- A study published in JAMA Network Open states that combination of radiologists and machine learning can increase accuracy of breast cancer screening.
- Many similar studies have also drawn the same conclusion.
According to a study published in JAMA Network Open, machine learning (ML) tools can enhance the accuracy of breast cancer screenings when combined with assessments from human radiologists. A commonly used tool called mammography screening can detect breast cancer at early stage. Researchers noted that multiple clinical trials showed that early detection via mammography screening could reduce mortality.
However, the group of researchers that conducted the study, also stated that mammography screening could not always be perfectly accurate. Roughly 9% to 10% of the 40 million American women undergoing breast cancer screening each year are recalled for additional diagnostic imaging. Usually, 4% to 5% of these women are ultimately diagnosed with breast cancer. This can lead to patient anxiety and unnecessary treatment or interventions.
Aiming to improve breast cancer screening accuracy by combining evaluations from radiologists with machine learning algorithms, the team based its study on results from Dialogue on Reverse Engineering Assessment and Methods (DREAM) initiative. DREAM is a crowd-sourced competition that sought to assess whether artificial intelligence (AI) algorithms could beat or meet radiologist interpretive accuracy.
DREAM initiative was conducted by investigators at IBM Research, Kaiser Permanente Washington Health Research Institute, Sage Bionetworks, and the University Of Washington School Of Medicine. Bringing together a broad, international scientific community, this initiative tested multiple algorithms for improved breast cancer detection.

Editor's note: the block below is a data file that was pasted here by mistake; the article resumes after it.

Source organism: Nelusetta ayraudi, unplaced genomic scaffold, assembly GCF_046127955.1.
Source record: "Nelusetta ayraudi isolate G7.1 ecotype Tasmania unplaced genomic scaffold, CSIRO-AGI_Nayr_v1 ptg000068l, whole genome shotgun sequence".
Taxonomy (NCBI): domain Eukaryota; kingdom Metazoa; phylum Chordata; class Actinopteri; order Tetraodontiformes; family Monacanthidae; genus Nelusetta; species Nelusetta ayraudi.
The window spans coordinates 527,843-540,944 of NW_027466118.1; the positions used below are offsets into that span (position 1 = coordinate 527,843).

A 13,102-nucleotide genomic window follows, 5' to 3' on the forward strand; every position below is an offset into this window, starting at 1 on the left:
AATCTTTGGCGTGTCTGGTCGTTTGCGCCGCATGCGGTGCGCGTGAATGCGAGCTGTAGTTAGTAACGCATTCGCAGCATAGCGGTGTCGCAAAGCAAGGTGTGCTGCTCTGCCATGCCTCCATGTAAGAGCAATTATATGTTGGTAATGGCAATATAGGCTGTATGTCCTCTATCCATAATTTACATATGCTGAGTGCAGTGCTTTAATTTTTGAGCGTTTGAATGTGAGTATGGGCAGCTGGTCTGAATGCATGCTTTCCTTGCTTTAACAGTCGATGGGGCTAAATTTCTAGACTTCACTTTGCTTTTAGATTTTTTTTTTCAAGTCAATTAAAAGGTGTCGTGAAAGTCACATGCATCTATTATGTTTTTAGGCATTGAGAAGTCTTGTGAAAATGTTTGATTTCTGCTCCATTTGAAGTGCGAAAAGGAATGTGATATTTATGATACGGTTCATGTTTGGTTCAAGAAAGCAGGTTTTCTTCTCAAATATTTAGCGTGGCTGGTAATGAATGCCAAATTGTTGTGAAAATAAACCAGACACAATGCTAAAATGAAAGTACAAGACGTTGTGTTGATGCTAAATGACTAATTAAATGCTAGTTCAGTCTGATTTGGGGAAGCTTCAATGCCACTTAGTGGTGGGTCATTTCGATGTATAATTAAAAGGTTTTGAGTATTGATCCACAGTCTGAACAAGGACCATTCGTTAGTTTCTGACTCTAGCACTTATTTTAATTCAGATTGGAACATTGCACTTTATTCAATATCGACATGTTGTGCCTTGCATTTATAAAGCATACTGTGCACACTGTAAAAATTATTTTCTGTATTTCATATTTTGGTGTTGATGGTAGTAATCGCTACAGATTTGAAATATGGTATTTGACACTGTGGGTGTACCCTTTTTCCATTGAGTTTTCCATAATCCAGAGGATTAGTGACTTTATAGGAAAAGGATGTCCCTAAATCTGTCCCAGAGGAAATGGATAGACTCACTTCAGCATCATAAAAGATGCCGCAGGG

Using hundreds of thousands of screening mammograms from women in the US, the team trained and validated the algorithms. Researchers trained the algorithms, using images alone or combined images, previous examinations, and clinical & demographic risk factor data that would confirm or rule out cancer within 12 months.
The top-performing algorithm achieved an area under the curve of 0.858 and a specificity of 66.2% which was lower than community-practice radiologists’ specificity of 90.5%. Researchers combined the top-performing algorithm with US radiologist assessments and this experiment yielded a higher area under the curve of 0.942 and resulted in a specificity of 92.0%.
Dr. Christoph Lee, professor of radiology at the University of Washington School of Medicine and co-first author of the paper, said:
“Based on our findings, adding AI to radiologists’ interpretation could potentially prevent hundreds of thousands of unnecessary diagnostic workups each year in the United States. Robust clinical validation is necessary, however, before any AI algorithm can be adopted broadly.”
Other studies also give thumbs-up to Radiologist-ML Combo
With AI being used more in clinical settings, more healthcare professionals depending on the technology, viewing it as important support tool. A survey conducted by GE Healthcare and MIT Technology Review revealed that 79% of providers believed AI tools to be helpful in reducing clinician burnout. This allowed professionals to deliver more patient-centered, engaging care. The survey said:
“Healthcare institutions have been anticipating the impact that artificial intelligence (AI) will have on the performance and efficiency of their operations and their workforces—and the quality of patient care. Contrary to common, yet unproven, fears that machines will replace human workers, AI technologies in healthcare may actually be‘re-humanizing’ healthcare, just as the system itself shifts to value-based care models that may favor the outcome patients receive instead of the number of patients seen.”
An unrelated study from New York University (NYU) showed that combining AI with analysis from human radiologists could significantly improve breast cancer detection. This would help radiologists reduce the number of biopsies needed. Senior study author Krzysztof J. Geras, PhD, assistant professor in the Department of Radiology at NYU Langone, said:
“Our study found that AI identified cancer-related patterns in the data that radiologists could not, and vice versa. AI detected pixel-level changes in tissue invisible to the human eye, while humans used forms of reasoning not available to AI. The ultimate goal of our work is to augment, not replace, human radiologists.”